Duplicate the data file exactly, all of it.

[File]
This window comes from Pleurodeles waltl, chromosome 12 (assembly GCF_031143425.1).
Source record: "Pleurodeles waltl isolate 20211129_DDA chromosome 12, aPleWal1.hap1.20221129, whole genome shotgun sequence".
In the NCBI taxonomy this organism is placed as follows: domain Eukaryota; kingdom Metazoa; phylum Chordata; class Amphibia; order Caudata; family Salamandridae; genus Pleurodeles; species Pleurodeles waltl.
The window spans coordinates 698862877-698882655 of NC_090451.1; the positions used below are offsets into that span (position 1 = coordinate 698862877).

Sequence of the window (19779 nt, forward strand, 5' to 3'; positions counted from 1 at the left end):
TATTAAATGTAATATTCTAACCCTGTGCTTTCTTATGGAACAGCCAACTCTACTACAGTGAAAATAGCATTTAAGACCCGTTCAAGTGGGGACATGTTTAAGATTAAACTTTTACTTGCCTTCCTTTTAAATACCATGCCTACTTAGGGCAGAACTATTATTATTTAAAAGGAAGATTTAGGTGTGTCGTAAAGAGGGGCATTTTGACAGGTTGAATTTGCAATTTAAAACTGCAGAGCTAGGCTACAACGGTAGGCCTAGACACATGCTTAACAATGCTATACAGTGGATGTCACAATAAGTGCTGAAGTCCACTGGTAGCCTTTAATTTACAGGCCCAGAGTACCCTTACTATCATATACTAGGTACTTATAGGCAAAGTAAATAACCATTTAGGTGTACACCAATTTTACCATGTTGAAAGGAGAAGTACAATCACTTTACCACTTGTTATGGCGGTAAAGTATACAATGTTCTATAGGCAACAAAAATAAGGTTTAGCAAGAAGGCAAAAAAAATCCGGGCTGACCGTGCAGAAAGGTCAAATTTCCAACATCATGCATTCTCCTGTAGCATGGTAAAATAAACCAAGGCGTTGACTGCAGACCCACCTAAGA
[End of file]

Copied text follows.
This window comes from Pleurodeles waltl, chromosome 12 (assembly GCF_031143425.1).
Source record: "Pleurodeles waltl isolate 20211129_DDA chromosome 12, aPleWal1.hap1.20221129, whole genome shotgun sequence".
In the NCBI taxonomy this organism is placed as follows: domain Eukaryota; kingdom Metazoa; phylum Chordata; class Amphibia; order Caudata; family Salamandridae; genus Pleurodeles; species Pleurodeles waltl.
The window spans coordinates 698862877-698882655 of NC_090451.1; the positions used below are offsets into that span (position 1 = coordinate 698862877).

Sequence of the window (19779 nt, forward strand, 5' to 3'; positions counted from 1 at the left end):
TATTAAATGTAATATTCTAACCCTGTGCTTTCTTATGGAACAGCCAACTCTACTACAGTGAAAATAGCATTTAAGACCCGTTCAAGTGGGGACATGTTTAAGATTAAACTTTTACTTGCCTTCCTTTTAAATACCATGCCTACTTAGGGCAGAACTATTATTATTTAAAAGGAAGATTTAGGTGTGTCGTAAAGAGGGGCATTTTGACAGGTTGAATTTGCAATTTAAAACTGCAGAGCTAGGCTACAACGGTAGGCCTAGACACATGCTTAACAATGCTATACAGTGGATGTCACAATAAGTGCTGAAGTCCACTGGTAGCCTTTAATTTACAGGCCCAGAGTACCCTTACTATCATATACTAGGTACTTATAGGCAAAGTAAATAACCATTTAGGTGTACACCAATTTTACCATGTTGAAAGGAGAAGTACAATCACTTTACCACTTGTTATGGCGGTAAAGTATACAATGTTCTATAGGCAACAAAAATAAGGTTTAGCAAGAAGGCAAAAAAAATCCGGGCTGACCGTGCAGAAAGGTCAAATTTCCAACATCATGCATTCTCCTGTAGCATGGTAAAATAAACCAAGGCGTTGACTGCAGACCCACCTAAGA